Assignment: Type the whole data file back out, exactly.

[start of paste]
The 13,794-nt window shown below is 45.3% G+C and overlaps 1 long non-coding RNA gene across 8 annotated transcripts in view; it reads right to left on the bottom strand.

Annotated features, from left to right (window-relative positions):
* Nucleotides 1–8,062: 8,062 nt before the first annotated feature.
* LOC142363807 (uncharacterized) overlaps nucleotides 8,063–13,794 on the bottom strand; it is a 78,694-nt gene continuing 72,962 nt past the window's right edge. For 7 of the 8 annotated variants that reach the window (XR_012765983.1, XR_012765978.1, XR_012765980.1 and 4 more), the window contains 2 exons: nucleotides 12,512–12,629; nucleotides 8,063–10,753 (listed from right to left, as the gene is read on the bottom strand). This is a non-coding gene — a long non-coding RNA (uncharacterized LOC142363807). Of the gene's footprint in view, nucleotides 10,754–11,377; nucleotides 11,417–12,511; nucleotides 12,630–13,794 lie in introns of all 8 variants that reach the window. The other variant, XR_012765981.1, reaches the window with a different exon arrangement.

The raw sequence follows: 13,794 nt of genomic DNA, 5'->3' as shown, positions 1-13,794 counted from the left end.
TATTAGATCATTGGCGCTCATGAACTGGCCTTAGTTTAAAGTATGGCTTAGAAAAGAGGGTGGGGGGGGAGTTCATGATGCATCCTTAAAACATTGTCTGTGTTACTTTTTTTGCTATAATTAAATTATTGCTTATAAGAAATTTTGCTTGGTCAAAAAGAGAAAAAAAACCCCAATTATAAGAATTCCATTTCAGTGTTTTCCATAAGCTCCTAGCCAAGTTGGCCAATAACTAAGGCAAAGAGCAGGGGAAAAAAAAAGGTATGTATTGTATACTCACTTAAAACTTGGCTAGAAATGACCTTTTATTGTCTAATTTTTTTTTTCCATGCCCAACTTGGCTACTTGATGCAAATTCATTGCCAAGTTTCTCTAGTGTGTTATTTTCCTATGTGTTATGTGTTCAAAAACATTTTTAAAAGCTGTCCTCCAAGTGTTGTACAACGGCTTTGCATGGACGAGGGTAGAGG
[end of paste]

The 13,794-nt window shown below is 45.3% G+C and overlaps 1 long non-coding RNA gene across 8 annotated transcripts in view; it reads right to left on the bottom strand.

Annotated features, from left to right (window-relative positions):
* Nucleotides 1–8,062: 8,062 nt before the first annotated feature.
* LOC142363807 (uncharacterized) overlaps nucleotides 8,063–13,794 on the bottom strand; it is a 78,694-nt gene continuing 72,962 nt past the window's right edge. For 7 of the 8 annotated variants that reach the window (XR_012765983.1, XR_012765978.1, XR_012765980.1 and 4 more), the window contains 2 exons: nucleotides 12,512–12,629; nucleotides 8,063–10,753 (listed from right to left, as the gene is read on the bottom strand). This is a non-coding gene — a long non-coding RNA (uncharacterized LOC142363807). Of the gene's footprint in view, nucleotides 10,754–11,377; nucleotides 11,417–12,511; nucleotides 12,630–13,794 lie in introns of all 8 variants that reach the window. The other variant, XR_012765981.1, reaches the window with a different exon arrangement.

The raw sequence follows: 13,794 nt of genomic DNA, 5'->3' as shown, positions 1-13,794 counted from the left end.
TATTAGATCATTGGCGCTCATGAACTGGCCTTAGTTTAAAGTATGGCTTAGAAAAGAGGGTGGGGGGGGAGTTCATGATGCATCCTTAAAACATTGTCTGTGTTACTTTTTTTGCTATAATTAAATTATTGCTTATAAGAAATTTTGCTTGGTCAAAAAGAGAAAAAAAACCCCAATTATAAGAATTCCATTTCAGTGTTTTCCATAAGCTCCTAGCCAAGTTGGCCAATAACTAAGGCAAAGAGCAGGGGAAAAAAAAAGGTATGTATTGTATACTCACTTAAAACTTGGCTAGAAATGACCTTTTATTGTCTAATTTTTTTTTTCCATGCCCAACTTGGCTACTTGATGCAAATTCATTGCCAAGTTTCTCTAGTGTGTTATTTTCCTATGTGTTATGTGTTCAAAAACATTTTTAAAAGCTGTCCTCCAAGTGTTGTACAACGGCTTTGCATGGACGAGGGTAGAGG